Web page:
Charge Your Phone Faster

The hardware included with your phone is probably not the fastest way to charge it.

I never paid much attention to phone charging.

For a long time I thought, “it doesn’t matter where I plug it in. A hole’s a hole.”

What can I say, I was a foolish youngster. Later, I upgraded my knowledge to, “plugging it into the wall will charge it faster than plugging it into a computer.”

Wrong again.

Anyone would be forgiven for thinking that the wall charger included with a $500-1000 phone would charge it as fast as the phone can charge. Why wouldn’t you think that? Why wouldn’t they include a wall charger with the maximum output a phone can take?

iPhones, for example, still include that little brick shown above, which only sends 1 amp to your phone.

What’s an amp? It doesn’t matter. Just know that the more amps you can send from the power source to your phone the faster it will charge, up to whatever your phone’s maximum is. That maximum used to be 1 amp or less, so including a 1 amp charger made sense. Now, it can be anywhere from 1.5 to over 3 amps depending on your phone.

If your phone can take 3 amps and you only supply it 1 amp because you’re using that tiny adapter included in your phone’s box, your phone is charging much slower than it can. It’d be like driving on a clear highway, in perfect weather, in a shiny new Porsche, but only doing 60km/h.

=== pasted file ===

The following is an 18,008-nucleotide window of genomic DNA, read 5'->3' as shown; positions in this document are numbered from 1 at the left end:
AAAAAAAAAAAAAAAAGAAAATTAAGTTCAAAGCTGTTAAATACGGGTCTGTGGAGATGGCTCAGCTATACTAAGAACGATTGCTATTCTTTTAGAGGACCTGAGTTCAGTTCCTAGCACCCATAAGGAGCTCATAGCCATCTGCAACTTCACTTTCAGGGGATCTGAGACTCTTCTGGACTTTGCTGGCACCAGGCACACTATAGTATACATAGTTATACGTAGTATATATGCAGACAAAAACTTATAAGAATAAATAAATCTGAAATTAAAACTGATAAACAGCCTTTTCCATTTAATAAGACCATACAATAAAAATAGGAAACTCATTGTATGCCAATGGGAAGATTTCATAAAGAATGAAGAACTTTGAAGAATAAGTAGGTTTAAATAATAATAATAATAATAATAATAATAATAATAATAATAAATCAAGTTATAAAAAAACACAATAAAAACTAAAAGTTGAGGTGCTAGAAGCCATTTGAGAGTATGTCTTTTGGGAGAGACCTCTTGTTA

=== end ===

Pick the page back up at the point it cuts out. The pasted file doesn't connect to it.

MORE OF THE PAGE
For iPhone’ers

Even the newest iPhones can’t take 3 amps but they can take more than 1. The wall plug that comes with an iPad works well. You can buy it for $25 by itself and it can send 2.1 amps, more than the maximum of your phone. Or you can get one from Anker or Aukey that’s rated for 2.1 amps or more.

Note: it’s okay to have a charger that handles more amps than your phone can. It won’t do any harm.

Interestingly, that little 1 amp USB adapter is even slower than plugging your iPhone into a recent Mac. The USB ports on recent Macs are able to supply more power to an iPhone than you’d normally get from a USB port.

This is one more way that Apple keeps their hardware working well together without you noticing. Because if you plug an Android phone into a Mac, you don’t get that extra charging speed.

For Android’ers

First off, don’t charge your Android from a Mac’s USB port. It will range from slow to extremely slow. Second, don’t use the 1 amp USB wall plug from your old iPhone.

I was doing both of those things until last week. Luckily, Android warned me about my slow charging connection and put a message on the screen when I plugged it into my iMac.

Some Androids may be able to use the extra power from a Mac’s USB port, I’m not sure. I only have a single data point and Google’s (the search engine) information on the subject was murky at best.

The good news for some Android’ers is that a better wall plug could be included than with iPhones. My Sony Xperia Z5, at least, came with a 1.5 amp wall plug. So others probably do as well.